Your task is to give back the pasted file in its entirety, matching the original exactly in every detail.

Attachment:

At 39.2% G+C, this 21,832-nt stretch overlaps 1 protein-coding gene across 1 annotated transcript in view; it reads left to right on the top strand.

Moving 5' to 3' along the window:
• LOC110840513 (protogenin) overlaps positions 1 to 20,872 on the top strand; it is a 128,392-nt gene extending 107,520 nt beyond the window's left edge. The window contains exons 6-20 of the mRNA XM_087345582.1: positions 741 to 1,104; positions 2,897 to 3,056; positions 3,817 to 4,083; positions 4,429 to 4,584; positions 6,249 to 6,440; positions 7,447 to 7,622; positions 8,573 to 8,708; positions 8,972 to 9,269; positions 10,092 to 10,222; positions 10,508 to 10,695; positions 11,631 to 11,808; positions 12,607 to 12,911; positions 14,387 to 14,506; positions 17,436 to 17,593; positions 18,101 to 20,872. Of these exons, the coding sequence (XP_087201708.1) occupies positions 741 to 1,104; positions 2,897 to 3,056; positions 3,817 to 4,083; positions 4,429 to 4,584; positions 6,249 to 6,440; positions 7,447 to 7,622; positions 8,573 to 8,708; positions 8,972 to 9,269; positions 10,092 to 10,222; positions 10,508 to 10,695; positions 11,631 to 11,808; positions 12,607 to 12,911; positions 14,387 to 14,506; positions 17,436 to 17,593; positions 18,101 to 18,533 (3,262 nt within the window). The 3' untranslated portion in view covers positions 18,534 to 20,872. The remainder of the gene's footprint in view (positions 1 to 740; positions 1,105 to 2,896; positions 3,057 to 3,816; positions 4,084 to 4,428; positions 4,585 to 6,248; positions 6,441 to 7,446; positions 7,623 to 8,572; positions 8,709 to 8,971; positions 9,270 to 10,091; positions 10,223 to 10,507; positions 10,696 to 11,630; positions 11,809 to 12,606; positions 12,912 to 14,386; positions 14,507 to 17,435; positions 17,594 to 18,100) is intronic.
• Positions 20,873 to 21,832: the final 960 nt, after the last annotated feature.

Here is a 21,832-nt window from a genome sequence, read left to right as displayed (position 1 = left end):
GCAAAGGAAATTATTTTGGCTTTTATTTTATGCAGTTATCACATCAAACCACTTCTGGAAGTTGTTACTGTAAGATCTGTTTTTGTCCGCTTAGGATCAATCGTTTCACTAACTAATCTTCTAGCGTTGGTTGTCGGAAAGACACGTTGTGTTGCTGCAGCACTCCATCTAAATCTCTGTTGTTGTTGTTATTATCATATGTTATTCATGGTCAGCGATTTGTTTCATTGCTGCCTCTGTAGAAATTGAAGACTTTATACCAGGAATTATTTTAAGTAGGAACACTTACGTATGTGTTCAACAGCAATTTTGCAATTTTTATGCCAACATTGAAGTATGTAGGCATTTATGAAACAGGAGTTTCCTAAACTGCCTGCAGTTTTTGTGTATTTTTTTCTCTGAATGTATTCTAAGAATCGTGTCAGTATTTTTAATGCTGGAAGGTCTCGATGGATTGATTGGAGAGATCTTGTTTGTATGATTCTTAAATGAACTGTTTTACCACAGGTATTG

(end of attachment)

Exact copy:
At 39.2% G+C, this 21,832-nt stretch overlaps 1 protein-coding gene across 1 annotated transcript in view; it reads left to right on the top strand.

Moving 5' to 3' along the window:
• LOC110840513 (protogenin) overlaps positions 1 to 20,872 on the top strand; it is a 128,392-nt gene extending 107,520 nt beyond the window's left edge. The window contains exons 6-20 of the mRNA XM_087345582.1: positions 741 to 1,104; positions 2,897 to 3,056; positions 3,817 to 4,083; positions 4,429 to 4,584; positions 6,249 to 6,440; positions 7,447 to 7,622; positions 8,573 to 8,708; positions 8,972 to 9,269; positions 10,092 to 10,222; positions 10,508 to 10,695; positions 11,631 to 11,808; positions 12,607 to 12,911; positions 14,387 to 14,506; positions 17,436 to 17,593; positions 18,101 to 20,872. Of these exons, the coding sequence (XP_087201708.1) occupies positions 741 to 1,104; positions 2,897 to 3,056; positions 3,817 to 4,083; positions 4,429 to 4,584; positions 6,249 to 6,440; positions 7,447 to 7,622; positions 8,573 to 8,708; positions 8,972 to 9,269; positions 10,092 to 10,222; positions 10,508 to 10,695; positions 11,631 to 11,808; positions 12,607 to 12,911; positions 14,387 to 14,506; positions 17,436 to 17,593; positions 18,101 to 18,533 (3,262 nt within the window). The 3' untranslated portion in view covers positions 18,534 to 20,872. The remainder of the gene's footprint in view (positions 1 to 740; positions 1,105 to 2,896; positions 3,057 to 3,816; positions 4,084 to 4,428; positions 4,585 to 6,248; positions 6,441 to 7,446; positions 7,623 to 8,572; positions 8,709 to 8,971; positions 9,270 to 10,091; positions 10,223 to 10,507; positions 10,696 to 11,630; positions 11,809 to 12,606; positions 12,912 to 14,386; positions 14,507 to 17,435; positions 17,594 to 18,100) is intronic.
• Positions 20,873 to 21,832: the final 960 nt, after the last annotated feature.

Here is a 21,832-nt window from a genome sequence, read left to right as displayed (position 1 = left end):
GCAAAGGAAATTATTTTGGCTTTTATTTTATGCAGTTATCACATCAAACCACTTCTGGAAGTTGTTACTGTAAGATCTGTTTTTGTCCGCTTAGGATCAATCGTTTCACTAACTAATCTTCTAGCGTTGGTTGTCGGAAAGACACGTTGTGTTGCTGCAGCACTCCATCTAAATCTCTGTTGTTGTTGTTATTATCATATGTTATTCATGGTCAGCGATTTGTTTCATTGCTGCCTCTGTAGAAATTGAAGACTTTATACCAGGAATTATTTTAAGTAGGAACACTTACGTATGTGTTCAACAGCAATTTTGCAATTTTTATGCCAACATTGAAGTATGTAGGCATTTATGAAACAGGAGTTTCCTAAACTGCCTGCAGTTTTTGTGTATTTTTTTCTCTGAATGTATTCTAAGAATCGTGTCAGTATTTTTAATGCTGGAAGGTCTCGATGGATTGATTGGAGAGATCTTGTTTGTATGATTCTTAAATGAACTGTTTTACCACAGGTATTG